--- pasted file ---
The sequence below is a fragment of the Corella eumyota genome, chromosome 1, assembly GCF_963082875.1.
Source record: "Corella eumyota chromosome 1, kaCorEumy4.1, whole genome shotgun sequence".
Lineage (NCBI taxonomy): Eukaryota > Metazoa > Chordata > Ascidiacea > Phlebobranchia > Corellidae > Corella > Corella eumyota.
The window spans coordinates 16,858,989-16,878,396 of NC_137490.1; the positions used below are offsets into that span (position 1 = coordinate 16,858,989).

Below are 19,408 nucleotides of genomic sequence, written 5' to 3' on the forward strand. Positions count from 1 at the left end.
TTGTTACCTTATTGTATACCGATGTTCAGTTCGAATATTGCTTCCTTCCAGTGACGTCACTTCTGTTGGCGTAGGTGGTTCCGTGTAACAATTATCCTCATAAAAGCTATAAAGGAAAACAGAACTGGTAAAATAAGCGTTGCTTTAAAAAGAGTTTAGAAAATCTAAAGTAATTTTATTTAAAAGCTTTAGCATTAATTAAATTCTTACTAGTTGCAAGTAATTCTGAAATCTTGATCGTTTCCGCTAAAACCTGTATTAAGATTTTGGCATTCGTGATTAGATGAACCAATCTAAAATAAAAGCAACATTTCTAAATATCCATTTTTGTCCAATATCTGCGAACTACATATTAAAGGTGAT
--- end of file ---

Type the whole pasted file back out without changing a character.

The sequence below is a fragment of the Corella eumyota genome, chromosome 1, assembly GCF_963082875.1.
Source record: "Corella eumyota chromosome 1, kaCorEumy4.1, whole genome shotgun sequence".
Lineage (NCBI taxonomy): Eukaryota > Metazoa > Chordata > Ascidiacea > Phlebobranchia > Corellidae > Corella > Corella eumyota.
The window spans coordinates 16,858,989-16,878,396 of NC_137490.1; the positions used below are offsets into that span (position 1 = coordinate 16,858,989).

Below are 19,408 nucleotides of genomic sequence, written 5' to 3' on the forward strand. Positions count from 1 at the left end.
TTGTTACCTTATTGTATACCGATGTTCAGTTCGAATATTGCTTCCTTCCAGTGACGTCACTTCTGTTGGCGTAGGTGGTTCCGTGTAACAATTATCCTCATAAAAGCTATAAAGGAAAACAGAACTGGTAAAATAAGCGTTGCTTTAAAAAGAGTTTAGAAAATCTAAAGTAATTTTATTTAAAAGCTTTAGCATTAATTAAATTCTTACTAGTTGCAAGTAATTCTGAAATCTTGATCGTTTCCGCTAAAACCTGTATTAAGATTTTGGCATTCGTGATTAGATGAACCAATCTAAAATAAAAGCAACATTTCTAAATATCCATTTTTGTCCAATATCTGCGAACTACATATTAAAGGTGAT